|the ancient village of Assos which overlooks the Aegean|
The last day of 2010 was a glorious day but it didn't feel that way at 6.45 on Friday morning. There I was seated on the fast ferry which skims across the Marmara Sea to a place called Bandırma on the way to Assos, when the realisation struck that I had left the laptop at home.
My blog, I wailed to myself. But there was nothing to be done. Absolutely nothing. We were off for a three-day weekend and it was destined to be laptopless.
But a joyful unexpected reunion with favourite old teacher friends Alison and Charlotte who were on the same boat soon dispersed my gloom. Further joy when it transpired that they were headed to a village very close to ours and that we are now neighbours.
It was Friday and that means market day in nearby Ayvacık. I certainly didn't need to buy anything but thought I would just go and see. What a contrast with the abundance of summer and also with the city markets of Istanbul. Here, it was very much a concentration of winter basics: cabbages, pumpkins, but not much really. The greens looked the best and I succumbed and bought a kilo of vibrant spinach. I saw very few tomatoes and they were not good quality, and no cucumbers at all.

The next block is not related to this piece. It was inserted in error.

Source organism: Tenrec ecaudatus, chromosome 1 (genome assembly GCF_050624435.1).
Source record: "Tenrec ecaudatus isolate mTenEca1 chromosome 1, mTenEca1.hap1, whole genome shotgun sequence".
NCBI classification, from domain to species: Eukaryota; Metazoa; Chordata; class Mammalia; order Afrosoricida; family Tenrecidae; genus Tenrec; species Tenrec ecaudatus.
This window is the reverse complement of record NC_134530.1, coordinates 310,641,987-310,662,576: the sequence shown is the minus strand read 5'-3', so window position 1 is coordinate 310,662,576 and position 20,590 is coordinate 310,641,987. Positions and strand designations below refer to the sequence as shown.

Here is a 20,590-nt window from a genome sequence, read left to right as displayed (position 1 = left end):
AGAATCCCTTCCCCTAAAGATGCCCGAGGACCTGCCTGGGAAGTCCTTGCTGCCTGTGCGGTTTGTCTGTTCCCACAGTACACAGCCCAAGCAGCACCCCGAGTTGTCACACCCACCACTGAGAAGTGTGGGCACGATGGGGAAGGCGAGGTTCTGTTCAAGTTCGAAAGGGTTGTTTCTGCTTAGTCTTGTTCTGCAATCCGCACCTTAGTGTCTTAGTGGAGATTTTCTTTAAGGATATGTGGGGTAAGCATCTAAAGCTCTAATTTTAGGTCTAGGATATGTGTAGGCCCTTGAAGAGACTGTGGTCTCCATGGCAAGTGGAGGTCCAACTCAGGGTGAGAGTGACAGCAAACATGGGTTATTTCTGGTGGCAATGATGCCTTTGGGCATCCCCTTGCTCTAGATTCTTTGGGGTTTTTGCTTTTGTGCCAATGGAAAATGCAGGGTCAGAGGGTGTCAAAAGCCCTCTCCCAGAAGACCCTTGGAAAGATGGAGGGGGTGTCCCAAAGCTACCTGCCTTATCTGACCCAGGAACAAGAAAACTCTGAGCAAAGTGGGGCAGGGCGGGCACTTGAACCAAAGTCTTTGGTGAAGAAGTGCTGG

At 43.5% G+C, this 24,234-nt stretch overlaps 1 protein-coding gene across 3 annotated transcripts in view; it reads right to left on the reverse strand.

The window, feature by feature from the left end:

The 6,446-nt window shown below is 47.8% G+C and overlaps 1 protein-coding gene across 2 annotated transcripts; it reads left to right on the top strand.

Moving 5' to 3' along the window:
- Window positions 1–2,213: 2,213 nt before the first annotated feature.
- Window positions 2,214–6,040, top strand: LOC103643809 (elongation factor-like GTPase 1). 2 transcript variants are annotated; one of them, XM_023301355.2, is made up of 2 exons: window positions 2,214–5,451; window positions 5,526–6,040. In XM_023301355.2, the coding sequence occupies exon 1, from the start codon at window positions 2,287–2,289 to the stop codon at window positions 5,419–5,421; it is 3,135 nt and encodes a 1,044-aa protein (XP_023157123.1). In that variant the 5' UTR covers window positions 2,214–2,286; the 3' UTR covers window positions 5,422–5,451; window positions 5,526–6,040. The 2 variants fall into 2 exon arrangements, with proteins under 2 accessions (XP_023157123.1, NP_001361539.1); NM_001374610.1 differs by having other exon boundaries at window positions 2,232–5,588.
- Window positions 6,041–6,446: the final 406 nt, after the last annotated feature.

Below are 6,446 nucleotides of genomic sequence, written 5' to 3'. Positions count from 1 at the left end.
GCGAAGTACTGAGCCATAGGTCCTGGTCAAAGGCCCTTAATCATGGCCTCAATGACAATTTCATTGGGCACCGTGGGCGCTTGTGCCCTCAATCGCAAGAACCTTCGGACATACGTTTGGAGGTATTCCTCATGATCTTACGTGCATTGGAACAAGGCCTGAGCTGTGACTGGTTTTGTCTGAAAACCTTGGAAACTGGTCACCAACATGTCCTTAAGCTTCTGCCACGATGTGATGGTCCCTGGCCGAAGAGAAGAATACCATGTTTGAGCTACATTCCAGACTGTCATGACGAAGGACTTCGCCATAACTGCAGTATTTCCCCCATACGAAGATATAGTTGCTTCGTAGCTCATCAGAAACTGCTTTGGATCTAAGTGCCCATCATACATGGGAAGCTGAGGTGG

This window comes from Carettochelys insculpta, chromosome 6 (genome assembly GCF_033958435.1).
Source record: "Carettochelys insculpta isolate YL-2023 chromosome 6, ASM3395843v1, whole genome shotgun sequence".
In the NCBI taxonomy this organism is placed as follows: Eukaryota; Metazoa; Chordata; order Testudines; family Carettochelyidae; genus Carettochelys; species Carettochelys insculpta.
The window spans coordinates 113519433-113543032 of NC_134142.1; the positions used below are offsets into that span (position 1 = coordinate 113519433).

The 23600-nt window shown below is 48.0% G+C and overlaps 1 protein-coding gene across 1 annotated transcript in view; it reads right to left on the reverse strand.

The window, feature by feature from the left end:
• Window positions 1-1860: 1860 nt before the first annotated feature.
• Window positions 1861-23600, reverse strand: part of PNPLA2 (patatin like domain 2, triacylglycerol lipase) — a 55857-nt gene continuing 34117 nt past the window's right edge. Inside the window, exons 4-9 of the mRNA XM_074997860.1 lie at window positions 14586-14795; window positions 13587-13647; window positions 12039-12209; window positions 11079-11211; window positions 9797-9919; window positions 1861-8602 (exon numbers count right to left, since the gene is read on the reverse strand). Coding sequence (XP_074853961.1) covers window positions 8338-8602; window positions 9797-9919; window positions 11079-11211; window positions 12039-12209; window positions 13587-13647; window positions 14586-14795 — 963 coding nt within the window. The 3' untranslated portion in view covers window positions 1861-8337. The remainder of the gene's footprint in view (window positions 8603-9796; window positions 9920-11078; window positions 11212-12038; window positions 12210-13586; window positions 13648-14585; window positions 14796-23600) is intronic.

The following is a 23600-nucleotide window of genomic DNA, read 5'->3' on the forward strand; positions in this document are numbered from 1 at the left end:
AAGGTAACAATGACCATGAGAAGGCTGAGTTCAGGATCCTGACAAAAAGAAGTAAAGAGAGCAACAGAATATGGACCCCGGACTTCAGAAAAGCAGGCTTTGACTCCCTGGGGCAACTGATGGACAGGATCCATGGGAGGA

But what I did see was chickens, live ones tied together but very much for sale especially for that evening. The owner of these, a woman, asked me in all seriousness, if I wanted one. I must have looked dumbstruck as the man next to her threw back his head and laughed:
'She doesn't know how to kill it!'
My favourite stall is in the upper part of the market. It sells little felt carpets that I yearn for but can never think how to use plus all you need for your donkeys, sheep and goats in the way of tinkling bells and collars. The handmade glass beads are pretty irresistible.
My spirits were high so I decided to drive back on the very scenic old road. Here is Paşaköy, home to Mehmet our gardener and handyman and family, perched high on the hills. I always love this particular view which looks like something out of National Geographic.
Later that evening, as we gathered with friends old and new in front of roaring fires in stone fireplaces, it was very easy to say: Welcome 2011!